Wednesday, January 25, 2006

Primal Dumplings

Would you like to taste my crocodile-wattle-seed dumplings?” This was not an inventive sexual proposition but an invitation to taste a line of fusion gyoza. I was asked to sample the gentleman’s dumplings yesterday at the Fancy Food Show, having finagled a press pass along with my friend Laura. Line after line of booths filled the Moscone Center, and eager sales reps vied to get you to taste their samples. I declined the gyoza, but I gorged on chocolate-covered champagne grapes and lemon-chiffon goat-cheese ice cream.

When I could eat no more, I concentrated on filling the large bag I had brought with me. I did everything I could to get free samples. I dropped the name of the food magazine I sometimes write for, and accepted armfuls of promotional material that I then discreetly ditched. Sometimes I resorted to shameless flirting. It wasn’t enough for me to get a miniature gift box. I wanted the salespeople to dig out the bigger gifts they kept hidden under the cloth-draped tables, the entire cakes and the bottles of olive oil, the industrial-size bags of chocolate buttons. I grew greedier and greedier, and soon I found myself accepting things I did not want, such as a box of Gourmet Seasoning Sheets. I didn’t want to eat any more, I just wanted to take. Grabbing stuff gave me a primal thrill and it is obvious why. Sitting at my computer all day is unnatural. We evolved to spend our days hunting and gathering. As I roamed the convention hall gathering gourmet goods, I was satisfying ancient instincts.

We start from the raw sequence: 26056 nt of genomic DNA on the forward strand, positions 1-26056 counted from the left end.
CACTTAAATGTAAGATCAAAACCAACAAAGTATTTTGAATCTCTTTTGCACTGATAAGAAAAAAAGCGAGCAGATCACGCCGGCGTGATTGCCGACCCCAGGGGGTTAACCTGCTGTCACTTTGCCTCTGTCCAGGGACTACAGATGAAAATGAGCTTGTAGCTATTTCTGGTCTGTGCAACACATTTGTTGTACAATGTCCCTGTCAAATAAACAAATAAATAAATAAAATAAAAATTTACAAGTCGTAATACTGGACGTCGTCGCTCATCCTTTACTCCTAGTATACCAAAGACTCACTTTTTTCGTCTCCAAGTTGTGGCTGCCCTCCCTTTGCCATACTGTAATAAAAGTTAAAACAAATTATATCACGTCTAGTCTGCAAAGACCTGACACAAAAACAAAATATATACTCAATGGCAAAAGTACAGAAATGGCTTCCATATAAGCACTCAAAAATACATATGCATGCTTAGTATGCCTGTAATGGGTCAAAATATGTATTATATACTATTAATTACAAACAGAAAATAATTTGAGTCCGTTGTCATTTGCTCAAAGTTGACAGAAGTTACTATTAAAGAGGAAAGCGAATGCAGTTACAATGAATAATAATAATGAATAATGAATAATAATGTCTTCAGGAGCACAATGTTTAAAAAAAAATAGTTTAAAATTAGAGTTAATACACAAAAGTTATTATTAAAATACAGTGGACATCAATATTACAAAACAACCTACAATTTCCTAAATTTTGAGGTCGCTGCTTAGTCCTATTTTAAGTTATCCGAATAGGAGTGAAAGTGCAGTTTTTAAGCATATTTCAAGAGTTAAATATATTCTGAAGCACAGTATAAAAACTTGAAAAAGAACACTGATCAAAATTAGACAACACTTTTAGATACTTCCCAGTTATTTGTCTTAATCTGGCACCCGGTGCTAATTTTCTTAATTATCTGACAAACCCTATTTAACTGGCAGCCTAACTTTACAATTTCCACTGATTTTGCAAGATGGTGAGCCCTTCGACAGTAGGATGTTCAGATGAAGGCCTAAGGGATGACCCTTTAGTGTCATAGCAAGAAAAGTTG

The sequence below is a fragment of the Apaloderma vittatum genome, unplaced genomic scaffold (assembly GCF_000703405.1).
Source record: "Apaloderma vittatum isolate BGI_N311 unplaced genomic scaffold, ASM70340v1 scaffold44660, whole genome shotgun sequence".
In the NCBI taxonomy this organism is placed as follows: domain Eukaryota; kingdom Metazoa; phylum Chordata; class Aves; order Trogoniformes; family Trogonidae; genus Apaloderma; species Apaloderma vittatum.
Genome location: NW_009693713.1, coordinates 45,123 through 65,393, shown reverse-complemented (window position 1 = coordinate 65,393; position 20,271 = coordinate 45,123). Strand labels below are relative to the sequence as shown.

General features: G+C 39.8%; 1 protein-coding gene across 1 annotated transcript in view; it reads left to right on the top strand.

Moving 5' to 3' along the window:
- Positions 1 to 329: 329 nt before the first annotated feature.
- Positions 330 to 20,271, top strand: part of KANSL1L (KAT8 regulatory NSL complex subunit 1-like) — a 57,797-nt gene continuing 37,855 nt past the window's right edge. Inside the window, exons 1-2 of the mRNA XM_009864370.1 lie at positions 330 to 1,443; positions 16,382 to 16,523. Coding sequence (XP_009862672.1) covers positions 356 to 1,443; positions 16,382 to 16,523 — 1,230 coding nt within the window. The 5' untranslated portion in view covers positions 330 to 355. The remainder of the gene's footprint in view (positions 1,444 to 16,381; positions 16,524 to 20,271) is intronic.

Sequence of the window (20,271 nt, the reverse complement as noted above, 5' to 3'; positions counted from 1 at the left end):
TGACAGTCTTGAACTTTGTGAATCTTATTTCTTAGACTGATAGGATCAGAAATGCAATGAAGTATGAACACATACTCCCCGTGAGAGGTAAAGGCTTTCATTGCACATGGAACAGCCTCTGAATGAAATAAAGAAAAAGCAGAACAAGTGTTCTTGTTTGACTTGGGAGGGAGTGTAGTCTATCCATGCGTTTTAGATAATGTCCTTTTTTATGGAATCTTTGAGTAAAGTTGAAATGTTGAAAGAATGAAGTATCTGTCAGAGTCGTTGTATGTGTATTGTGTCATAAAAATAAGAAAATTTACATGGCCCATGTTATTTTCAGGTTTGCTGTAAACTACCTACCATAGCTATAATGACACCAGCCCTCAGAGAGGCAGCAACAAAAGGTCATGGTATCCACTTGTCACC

Then my eye caught a pile of beribboned bags of fennel-seed crackers stacked up on a table. I ignored the tray of samples and reached for one of the bags, asking “Can I have this?” as I did so. The handsome Italian running the booth hesitated. Instantly I realized I had violated some unwritten code. You had to be offered a bag. You couldn’t ask for a bag. Asking for a bag was like knocking on someone’s door and asking to join the dinner party you had seen through their front window. The look the salesman gave me was more shaming than a slap on the wrist. When he handed me the bag, I gave it to Laura. I knew that his disdain would make the crackers taste like ash.

On the way home, I felt disgusted with myself. I was a glutton who snatched things she didn’t deserve. And on top of that, I had wasted half an afternoon of writing. I decided that the best way to redeem myself would be to share my bounty with someone hungrier than I was. I rooted through my bag of overwrought tidbits but I couldn’t decide if offering lemon-scented miniature madeleines to a homeless person would be worse than offering nothing at all. When I got home, like a kid after Halloween, I emptied my haul onto the kitchen table and felt slightly nauseous.

1 Comments:

Anonymous Mark said...

This story reminds me of when my college roommates and I would go to campus career fairs, not to hand out resumes, but to go 'yoinking'. 'Yoinking' is when you bring a backpack to the career fair, and proceed to fill it up with all of the free junk that companies give out with their logo on it. Usually, we would just sneak by and grab the frisbee or magnet or pocket flashlight or whatever it was while trying not to be noticed. This would preferably be when the stiff at the table was distracted talking to some desperate student wearing a business suit that was trying with all their heart to get a job that would make them miserable. But sometimes, we would walk directly up to a table, and with the full attention of the stiff, grab the thing, and say 'yoink.' It's a stupid and immature stunt, but it definitely wasn't anywhere near the stupidest or most immature stunt that we did in college. Once I walked away from a table, and one stiff said to another stiff, 'Did he just say yoink?'

2:45 PM  

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